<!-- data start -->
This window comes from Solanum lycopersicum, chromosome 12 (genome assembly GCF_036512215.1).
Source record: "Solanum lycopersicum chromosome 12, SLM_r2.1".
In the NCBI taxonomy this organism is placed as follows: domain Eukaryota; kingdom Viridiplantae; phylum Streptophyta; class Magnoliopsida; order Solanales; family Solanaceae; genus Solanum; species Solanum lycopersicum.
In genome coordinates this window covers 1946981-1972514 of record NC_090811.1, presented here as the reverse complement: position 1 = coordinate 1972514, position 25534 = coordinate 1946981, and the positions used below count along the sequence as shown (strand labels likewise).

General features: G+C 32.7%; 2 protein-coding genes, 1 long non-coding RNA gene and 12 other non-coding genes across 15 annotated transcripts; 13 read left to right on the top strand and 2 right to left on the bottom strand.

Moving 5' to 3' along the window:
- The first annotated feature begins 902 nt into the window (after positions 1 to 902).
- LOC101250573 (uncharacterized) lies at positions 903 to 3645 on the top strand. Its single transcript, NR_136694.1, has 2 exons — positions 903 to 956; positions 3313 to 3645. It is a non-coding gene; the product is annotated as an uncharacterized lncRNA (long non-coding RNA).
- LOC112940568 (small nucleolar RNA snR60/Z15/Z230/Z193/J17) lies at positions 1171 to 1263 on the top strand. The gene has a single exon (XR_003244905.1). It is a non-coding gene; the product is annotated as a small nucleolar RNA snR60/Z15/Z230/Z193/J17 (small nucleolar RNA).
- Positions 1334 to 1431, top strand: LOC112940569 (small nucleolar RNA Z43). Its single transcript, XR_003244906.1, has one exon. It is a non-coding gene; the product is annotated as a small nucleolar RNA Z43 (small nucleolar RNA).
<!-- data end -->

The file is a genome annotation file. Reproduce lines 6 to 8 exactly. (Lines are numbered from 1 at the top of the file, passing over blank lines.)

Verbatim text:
Moving 5' to 3' along the window:
- The first annotated feature begins 902 nt into the window (after positions 1 to 902).
- LOC101250573 (uncharacterized) lies at positions 903 to 3645 on the top strand. Its single transcript, NR_136694.1, has 2 exons — positions 903 to 956; positions 3313 to 3645. It is a non-coding gene; the product is annotated as an uncharacterized lncRNA (long non-coding RNA).